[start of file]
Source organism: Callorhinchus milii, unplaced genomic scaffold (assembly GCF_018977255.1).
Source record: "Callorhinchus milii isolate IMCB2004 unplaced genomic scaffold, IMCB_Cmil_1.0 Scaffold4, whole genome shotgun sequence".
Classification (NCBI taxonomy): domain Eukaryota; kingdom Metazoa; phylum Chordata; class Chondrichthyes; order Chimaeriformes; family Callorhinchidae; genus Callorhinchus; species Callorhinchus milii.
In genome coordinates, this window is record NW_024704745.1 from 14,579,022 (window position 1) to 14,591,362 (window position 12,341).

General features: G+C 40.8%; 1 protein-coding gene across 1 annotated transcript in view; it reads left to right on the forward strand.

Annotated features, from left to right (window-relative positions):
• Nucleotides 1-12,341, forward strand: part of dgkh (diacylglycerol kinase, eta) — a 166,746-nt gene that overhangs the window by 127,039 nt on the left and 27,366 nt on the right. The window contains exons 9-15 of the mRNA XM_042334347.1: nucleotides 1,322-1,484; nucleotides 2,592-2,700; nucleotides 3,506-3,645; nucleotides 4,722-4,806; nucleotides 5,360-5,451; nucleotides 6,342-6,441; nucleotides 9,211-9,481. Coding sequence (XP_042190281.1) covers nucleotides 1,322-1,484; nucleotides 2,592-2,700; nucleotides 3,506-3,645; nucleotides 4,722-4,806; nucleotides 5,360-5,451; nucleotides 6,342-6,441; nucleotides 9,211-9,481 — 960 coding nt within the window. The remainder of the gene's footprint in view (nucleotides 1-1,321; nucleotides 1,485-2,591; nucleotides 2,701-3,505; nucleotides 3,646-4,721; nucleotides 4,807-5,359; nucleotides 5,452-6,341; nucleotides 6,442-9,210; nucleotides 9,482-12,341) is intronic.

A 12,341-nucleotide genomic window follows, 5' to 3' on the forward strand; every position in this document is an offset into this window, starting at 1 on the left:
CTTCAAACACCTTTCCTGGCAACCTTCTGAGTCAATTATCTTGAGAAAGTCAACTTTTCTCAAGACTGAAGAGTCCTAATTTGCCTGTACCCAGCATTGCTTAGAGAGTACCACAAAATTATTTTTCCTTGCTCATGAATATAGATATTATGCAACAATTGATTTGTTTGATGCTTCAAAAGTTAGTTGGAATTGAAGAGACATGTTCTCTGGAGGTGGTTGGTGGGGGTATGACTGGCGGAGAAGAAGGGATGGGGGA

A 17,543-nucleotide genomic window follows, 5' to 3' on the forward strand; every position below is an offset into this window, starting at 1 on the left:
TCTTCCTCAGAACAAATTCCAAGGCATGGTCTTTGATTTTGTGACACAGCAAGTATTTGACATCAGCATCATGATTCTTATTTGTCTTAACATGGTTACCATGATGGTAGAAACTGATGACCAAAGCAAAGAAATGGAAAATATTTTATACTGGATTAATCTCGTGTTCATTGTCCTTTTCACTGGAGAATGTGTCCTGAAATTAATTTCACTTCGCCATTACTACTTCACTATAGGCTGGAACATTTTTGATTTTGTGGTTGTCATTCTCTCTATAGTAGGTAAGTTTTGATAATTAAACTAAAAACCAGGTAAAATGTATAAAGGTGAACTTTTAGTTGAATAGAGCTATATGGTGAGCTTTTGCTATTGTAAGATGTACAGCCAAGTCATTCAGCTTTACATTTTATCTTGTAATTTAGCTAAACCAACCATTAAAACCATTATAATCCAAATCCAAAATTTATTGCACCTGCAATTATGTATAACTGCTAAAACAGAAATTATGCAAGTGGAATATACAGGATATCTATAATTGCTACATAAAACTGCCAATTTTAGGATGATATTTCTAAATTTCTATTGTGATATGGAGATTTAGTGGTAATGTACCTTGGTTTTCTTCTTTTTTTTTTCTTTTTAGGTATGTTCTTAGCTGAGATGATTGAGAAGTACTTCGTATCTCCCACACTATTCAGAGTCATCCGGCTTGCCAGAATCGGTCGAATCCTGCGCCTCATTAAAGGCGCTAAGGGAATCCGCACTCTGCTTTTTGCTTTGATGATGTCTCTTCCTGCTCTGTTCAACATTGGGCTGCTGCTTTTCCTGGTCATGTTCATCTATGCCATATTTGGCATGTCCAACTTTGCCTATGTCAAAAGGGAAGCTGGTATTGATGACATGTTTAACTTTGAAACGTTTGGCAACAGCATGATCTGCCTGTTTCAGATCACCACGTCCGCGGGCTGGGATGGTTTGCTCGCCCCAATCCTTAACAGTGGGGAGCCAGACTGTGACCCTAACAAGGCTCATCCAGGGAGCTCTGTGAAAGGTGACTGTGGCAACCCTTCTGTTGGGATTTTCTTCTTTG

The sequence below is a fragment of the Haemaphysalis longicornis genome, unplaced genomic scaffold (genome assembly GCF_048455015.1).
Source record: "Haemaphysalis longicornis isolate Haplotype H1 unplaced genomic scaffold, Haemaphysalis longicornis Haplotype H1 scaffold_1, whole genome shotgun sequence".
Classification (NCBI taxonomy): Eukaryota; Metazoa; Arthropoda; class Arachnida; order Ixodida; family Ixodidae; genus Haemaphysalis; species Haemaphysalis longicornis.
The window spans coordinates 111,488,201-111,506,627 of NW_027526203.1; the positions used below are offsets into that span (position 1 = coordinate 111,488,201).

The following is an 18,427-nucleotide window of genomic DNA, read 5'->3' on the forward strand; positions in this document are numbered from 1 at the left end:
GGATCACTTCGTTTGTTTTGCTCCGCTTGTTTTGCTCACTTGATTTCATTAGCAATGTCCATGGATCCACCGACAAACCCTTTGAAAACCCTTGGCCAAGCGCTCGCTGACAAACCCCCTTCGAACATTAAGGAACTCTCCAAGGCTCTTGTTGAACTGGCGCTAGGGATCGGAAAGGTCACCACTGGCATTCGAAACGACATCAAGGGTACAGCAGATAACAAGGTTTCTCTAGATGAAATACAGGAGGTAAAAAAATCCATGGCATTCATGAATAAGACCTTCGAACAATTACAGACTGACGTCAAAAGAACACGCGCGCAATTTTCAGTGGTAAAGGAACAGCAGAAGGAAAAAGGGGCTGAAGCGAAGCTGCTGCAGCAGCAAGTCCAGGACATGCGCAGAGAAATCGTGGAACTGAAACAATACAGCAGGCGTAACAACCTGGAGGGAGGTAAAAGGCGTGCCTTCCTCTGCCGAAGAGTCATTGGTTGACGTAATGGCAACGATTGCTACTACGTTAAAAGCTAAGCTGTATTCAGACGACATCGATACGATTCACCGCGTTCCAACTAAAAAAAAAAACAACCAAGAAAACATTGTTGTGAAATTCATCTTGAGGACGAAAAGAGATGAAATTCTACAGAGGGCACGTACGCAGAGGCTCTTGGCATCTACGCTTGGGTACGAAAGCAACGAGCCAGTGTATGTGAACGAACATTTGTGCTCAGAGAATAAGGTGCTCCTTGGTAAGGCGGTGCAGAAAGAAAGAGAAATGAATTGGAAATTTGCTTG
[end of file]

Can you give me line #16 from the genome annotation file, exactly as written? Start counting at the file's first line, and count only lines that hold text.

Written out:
The following is an 18,427-nucleotide window of genomic DNA, read 5'->3' on the forward strand; positions in this document are numbered from 1 at the left end: